Welcome to the first part of my Virtual Seder! I hope you learn, I hope you feast and more than anything I hope you are entertained. I will do my best to be both reverent and irreverent over the course of these posts. Traditionally the story of Passover is told near the beginning of your Passover Seder. First it is preceded by blessings and the drinking of a cup of wine. After the wine everyone washes their hands and moves on to the first element of the Seder plate. Now the Seder plate is a literal plate that has been set with 7 symbolic foods for the telling and remembering of Passover. These foods are consumed in a specific order. Tonight we feature the first – the Karpas. This is the first food eaten of the night after the washing of hands.
The Karpas is a vegetable, usually something bitter like parsley, and it is dipped in salt water before consuming. This is meant to symbolize the bitterness and tears of slavery for the Jews of Egypt. This action, dipping of vegetables in salt water, is meant to prompt curiosity of the children and lead them to ask the question: Ma nishtana ha lyla ha zeh mikkol hallaylot?
Why is this night different from all other nights?
SO why do Jews celebrate Passover? What prompted this holiday in the first place? Well it’s a line from Exodus in the Old Testament that provides the basis for the entire ritual: You shall tell your child on that day, saying, ‘It is because of what Adonai did for me when I came out of Egypt.’” (Exodus 13:8)
The Story of Passover – as overly-simplified and wryly told by Olivia.
Once again those people with the funny looking sideburns were the target for some genocidal lunatic. They ran away, survived and now to remember the fact that we once again managed to avoid extinction spend by spending 8 days eating, drinking and praying.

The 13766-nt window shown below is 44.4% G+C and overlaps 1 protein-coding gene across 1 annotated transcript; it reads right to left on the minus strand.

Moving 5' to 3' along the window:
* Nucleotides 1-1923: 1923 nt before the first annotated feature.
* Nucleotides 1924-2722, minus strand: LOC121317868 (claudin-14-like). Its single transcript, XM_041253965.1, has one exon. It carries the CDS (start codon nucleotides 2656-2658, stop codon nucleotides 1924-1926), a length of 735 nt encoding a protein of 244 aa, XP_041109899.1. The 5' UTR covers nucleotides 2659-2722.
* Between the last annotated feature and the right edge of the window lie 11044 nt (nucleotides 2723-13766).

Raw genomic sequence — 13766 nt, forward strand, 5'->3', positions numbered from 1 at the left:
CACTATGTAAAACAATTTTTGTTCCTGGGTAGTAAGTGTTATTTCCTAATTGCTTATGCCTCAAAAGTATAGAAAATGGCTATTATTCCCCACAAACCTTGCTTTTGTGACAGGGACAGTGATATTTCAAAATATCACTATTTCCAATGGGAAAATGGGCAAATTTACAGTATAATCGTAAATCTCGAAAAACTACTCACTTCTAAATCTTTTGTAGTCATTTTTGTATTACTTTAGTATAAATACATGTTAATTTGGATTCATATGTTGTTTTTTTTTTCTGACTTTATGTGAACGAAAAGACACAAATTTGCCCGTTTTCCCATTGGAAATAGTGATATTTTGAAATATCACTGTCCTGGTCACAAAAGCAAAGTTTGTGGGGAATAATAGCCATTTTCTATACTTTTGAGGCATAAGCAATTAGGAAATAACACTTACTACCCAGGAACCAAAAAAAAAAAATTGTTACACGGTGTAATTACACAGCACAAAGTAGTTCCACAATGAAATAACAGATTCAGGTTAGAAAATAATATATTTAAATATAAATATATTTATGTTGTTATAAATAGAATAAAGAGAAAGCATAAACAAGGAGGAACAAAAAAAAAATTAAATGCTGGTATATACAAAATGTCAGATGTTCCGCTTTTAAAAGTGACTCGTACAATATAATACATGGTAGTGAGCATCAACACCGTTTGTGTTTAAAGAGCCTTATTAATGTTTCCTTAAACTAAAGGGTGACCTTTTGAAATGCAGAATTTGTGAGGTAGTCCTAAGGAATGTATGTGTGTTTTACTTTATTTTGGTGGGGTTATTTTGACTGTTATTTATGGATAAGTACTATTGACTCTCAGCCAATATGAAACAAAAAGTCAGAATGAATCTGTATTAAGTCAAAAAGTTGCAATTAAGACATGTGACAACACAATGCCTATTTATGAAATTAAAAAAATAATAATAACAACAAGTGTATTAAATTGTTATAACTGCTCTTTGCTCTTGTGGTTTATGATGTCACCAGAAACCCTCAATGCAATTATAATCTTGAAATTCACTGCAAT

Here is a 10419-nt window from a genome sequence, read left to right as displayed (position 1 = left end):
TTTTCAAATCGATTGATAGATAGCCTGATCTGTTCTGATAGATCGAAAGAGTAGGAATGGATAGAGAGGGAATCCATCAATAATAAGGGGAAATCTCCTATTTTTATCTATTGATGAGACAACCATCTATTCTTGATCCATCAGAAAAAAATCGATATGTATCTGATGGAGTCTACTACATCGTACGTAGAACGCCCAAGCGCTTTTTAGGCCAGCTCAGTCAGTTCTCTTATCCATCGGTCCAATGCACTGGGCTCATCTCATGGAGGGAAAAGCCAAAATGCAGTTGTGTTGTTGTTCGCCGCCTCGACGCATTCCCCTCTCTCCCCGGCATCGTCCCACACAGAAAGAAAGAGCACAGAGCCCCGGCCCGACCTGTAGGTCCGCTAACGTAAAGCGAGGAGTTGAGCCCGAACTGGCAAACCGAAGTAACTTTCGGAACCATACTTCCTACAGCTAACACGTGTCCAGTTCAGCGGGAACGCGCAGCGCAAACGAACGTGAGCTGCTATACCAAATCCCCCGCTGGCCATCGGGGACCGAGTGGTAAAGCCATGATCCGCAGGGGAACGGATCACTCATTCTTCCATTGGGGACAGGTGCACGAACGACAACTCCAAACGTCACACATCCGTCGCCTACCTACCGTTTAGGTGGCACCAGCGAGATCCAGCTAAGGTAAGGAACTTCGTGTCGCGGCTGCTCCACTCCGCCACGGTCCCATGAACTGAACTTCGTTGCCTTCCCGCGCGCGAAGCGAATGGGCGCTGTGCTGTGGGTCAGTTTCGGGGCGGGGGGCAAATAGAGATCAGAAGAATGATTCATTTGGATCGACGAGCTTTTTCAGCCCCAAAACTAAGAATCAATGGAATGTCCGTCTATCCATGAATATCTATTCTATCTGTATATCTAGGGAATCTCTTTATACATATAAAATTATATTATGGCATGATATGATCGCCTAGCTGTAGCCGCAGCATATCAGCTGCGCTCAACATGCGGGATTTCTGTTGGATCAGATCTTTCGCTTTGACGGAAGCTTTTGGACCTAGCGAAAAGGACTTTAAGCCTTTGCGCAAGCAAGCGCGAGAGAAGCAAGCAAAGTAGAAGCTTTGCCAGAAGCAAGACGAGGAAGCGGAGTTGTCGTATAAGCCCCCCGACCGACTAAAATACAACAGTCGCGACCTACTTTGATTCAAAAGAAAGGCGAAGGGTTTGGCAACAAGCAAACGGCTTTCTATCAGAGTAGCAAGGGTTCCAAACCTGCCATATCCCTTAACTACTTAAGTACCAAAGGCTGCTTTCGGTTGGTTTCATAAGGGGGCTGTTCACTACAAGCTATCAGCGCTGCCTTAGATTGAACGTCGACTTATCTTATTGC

Haha very funny Olivia. So what is it…really?
Well the story that most people who are familiar with is the Biblical narrative of Moses. Many many years ago the Jewish people were enslaved in Egypt. Some crazy Pharoah decided that all male Hebrew babies should be put to death. One mother managed to hide her child for a while and eventually, in a desperate attempt to save his life, set him adrift on the nile in a basket to avoid the soldiers that had come to kill him. The child was discovered by the Pharoah’s daughter and raised as a member of the family. Many years later the boy, who was named Moses, intervened when an Egyptian was beating a Hebrew slave. Intervened as in he killed the slaver. Whoops. Papa Pharoah not so happy about that so Moses flees, winds up saving some more Jews, marries one and hey look you’re actually one of us. Who knew? Oh Moses did okay cool. Anyway.